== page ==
Dan Lyle likes having the USA Sevens rugby tournament in Las Vegas, proving it after last year’s event by signing a two-year extension.
Lyle would like to keep the international tournament here — which last year drew record crowds to Sam Boyd Stadium — when the contract expires.
Whether he will is another matter and could depend largely on whether the proposed stadium at UNLV is approved
“I think that the environment that exists at Sam Boyd Stadium of having to build hospitality, build infrastructure, transport people out there in buses, all that put together, it’s hard,” said Lyle, executive vice president of USA Sevens Rugby. “We’re lucky that Vegas overrides a lot of that. It’s a world-class city without a world-class facility.
“You could have a permanent residency here from our perspective if there was something to connect (the event and city). It’s like buying a house. You’re going to live in it the rest of your life, or you’re going to live in it until something else comes along.”
The three-day tournament, which features 16 teams, begins at 4 p.m. today with pool play. The U.S. plays Australia at 6:34 p.m. and defending Las Vegas champion Samoa at 9:30.
Alexander Magleby became the Eagles’ coach in March. He took over for Al Caravelli, who had coached the U.S. since 2006.
Lyle said the demands of coaching the national team and working a full-time job became too difficult for Caravelli.
“Al is by no means finished in the rugby sevens world,” Lyle said. “It was kind of a mutual decision to seven or eight years into it find another voice and take a sidestep.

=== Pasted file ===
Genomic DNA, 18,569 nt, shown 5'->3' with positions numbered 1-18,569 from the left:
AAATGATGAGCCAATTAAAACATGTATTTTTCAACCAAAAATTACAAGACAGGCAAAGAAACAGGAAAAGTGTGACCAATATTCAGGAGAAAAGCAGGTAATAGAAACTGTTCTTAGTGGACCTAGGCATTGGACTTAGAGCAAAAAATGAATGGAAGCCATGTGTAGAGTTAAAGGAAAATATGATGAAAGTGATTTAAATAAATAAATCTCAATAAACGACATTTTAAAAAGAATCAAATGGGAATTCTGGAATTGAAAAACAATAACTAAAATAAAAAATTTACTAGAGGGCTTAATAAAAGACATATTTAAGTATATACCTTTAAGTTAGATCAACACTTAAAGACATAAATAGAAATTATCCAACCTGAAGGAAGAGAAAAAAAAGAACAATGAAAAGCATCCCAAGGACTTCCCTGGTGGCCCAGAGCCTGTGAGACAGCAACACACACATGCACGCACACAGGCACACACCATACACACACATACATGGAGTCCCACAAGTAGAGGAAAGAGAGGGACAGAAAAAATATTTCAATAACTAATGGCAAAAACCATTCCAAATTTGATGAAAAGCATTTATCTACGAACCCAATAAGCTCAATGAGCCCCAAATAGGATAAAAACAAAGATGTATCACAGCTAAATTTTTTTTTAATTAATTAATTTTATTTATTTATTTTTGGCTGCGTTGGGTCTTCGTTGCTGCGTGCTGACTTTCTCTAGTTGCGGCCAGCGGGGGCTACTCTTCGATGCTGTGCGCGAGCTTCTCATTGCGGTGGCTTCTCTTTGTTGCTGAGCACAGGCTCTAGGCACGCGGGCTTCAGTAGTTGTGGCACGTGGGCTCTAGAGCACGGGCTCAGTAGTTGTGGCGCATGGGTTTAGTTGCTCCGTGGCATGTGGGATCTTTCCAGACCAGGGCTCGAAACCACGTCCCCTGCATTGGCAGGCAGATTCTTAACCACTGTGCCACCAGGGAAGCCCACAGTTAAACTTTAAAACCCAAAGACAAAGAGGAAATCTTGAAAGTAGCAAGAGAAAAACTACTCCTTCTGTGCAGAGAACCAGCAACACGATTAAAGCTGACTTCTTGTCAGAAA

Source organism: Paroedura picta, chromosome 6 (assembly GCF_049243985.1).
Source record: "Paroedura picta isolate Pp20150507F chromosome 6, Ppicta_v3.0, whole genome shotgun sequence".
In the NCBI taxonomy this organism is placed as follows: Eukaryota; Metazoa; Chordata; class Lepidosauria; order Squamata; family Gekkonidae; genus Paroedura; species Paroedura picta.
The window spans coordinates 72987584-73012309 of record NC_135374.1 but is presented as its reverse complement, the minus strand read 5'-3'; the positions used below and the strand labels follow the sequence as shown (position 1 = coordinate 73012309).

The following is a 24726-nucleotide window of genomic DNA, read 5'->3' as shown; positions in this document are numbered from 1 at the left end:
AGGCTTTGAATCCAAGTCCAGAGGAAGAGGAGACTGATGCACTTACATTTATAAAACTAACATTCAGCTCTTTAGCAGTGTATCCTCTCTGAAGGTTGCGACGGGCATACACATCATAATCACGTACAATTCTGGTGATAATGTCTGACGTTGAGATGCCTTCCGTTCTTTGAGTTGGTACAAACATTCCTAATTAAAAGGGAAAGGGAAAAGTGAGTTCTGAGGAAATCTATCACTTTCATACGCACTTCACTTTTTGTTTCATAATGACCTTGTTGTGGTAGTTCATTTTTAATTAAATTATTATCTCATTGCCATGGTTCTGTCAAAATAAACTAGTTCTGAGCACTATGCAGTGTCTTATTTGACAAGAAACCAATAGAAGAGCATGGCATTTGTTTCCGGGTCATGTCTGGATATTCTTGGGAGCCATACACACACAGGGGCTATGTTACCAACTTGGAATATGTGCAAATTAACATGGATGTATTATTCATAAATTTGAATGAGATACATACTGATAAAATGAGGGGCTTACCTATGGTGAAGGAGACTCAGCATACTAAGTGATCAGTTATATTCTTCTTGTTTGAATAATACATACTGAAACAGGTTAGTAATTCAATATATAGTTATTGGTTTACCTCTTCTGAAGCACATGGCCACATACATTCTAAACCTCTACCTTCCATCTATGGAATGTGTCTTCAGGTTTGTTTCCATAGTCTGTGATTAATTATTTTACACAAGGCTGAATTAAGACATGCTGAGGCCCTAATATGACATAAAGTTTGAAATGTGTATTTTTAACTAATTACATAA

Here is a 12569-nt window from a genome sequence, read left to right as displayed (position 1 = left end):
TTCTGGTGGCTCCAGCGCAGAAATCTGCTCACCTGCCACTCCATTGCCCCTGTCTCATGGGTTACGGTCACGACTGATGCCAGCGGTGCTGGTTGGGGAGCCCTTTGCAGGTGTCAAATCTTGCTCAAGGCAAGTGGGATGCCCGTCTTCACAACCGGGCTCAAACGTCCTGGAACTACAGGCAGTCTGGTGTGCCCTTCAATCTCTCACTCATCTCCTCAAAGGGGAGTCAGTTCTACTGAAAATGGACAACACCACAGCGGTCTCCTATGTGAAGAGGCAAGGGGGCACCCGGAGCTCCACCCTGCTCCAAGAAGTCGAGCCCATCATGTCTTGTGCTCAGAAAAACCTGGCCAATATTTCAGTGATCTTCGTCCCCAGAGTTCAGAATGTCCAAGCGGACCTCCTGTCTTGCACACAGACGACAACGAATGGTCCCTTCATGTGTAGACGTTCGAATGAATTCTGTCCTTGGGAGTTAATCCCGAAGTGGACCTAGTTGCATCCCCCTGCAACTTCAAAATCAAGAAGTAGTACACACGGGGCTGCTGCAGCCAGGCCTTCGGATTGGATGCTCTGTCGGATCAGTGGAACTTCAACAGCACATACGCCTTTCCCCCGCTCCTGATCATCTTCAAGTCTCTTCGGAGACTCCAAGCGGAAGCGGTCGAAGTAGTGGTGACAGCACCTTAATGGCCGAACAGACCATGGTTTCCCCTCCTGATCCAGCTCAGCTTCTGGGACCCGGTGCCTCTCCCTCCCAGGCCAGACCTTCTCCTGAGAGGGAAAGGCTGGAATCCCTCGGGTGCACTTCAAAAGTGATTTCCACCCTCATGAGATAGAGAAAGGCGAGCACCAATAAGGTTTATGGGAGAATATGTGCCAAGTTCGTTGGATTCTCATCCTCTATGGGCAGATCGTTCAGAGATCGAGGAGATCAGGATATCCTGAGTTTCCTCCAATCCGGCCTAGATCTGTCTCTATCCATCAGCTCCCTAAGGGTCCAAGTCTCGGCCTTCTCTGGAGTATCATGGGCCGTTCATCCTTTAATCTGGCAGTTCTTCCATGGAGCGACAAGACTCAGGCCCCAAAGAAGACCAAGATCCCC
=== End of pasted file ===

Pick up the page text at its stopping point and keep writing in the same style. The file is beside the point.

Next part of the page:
“Al did a lot of great things. They’re able to take it on from there, change personalities, change a few things. Like anything, freshen it up a little bit to be able to keep moving it forward.”
The Eagles are tied with Spain for 14th place in the series standings after four events on the nine-tournament, worldwide schedule. They finished last season 11th and were 10th in Las Vegas.
Last year’s Las Vegas tournament drew 64,107 fans, including 30,112 for Saturday’s play. That kind of showing convinced organizers to extend the contract after three years here.
But Sam Boyd seats only 36,800 and sits about nine miles from the Strip. A new on-campus stadium would seat about 60,000 and be convenient for visitors who want to take advantage of the city’s famous fun side.
Other cities that might be interested in the tournament also have advantages that could be attractive to the event.
“I think it’s accurate to say that we’re not looking to leave at all right now,” Lyle said. “We’re not actively doing anything in that regard. There’s no threat from our side, but there’s the reality that we’ve got to shoehorn and build (the field) in there.
“We create an environment in there that’s not on par with some of the facilities (in other cities). So you’re kind of starting in a little bit of a hole, and that’s not a fun place to be when you’ve got so many other world-class elements.”
Lyle is careful to say he doesn’t want to leave Las Vegas, that the city and UNLV have reached out to make this a successful and enjoyable tournament.
As a sign he wants to more fully commit to the city, Lyle also was behind bringing the Las Vegas ProSoccer Challenge to Sam Boyd. Major League Soccer teams Colorado and Chivas USA will meet Feb. 15.
However, just as concern has been raised about the National Finals Rodeo outgrowing the Thomas & Mack Center, even stronger attendance this weekend might not keep the rugby tournament here if a new stadium isn’t approved.
The state Board of Regents is expected to vote on the stadium proposal Feb. 28, and the Legislature probably will take up the issue this session, which began Monday.
“If there was a new facility,” Lyle said, “we could lock in a multiyear deal and work to bring other events here.”
Contact reporter Mark Anderson at firstname.lastname@example.org or 702-387-2914. Follow him on Twitter: @markanderson65.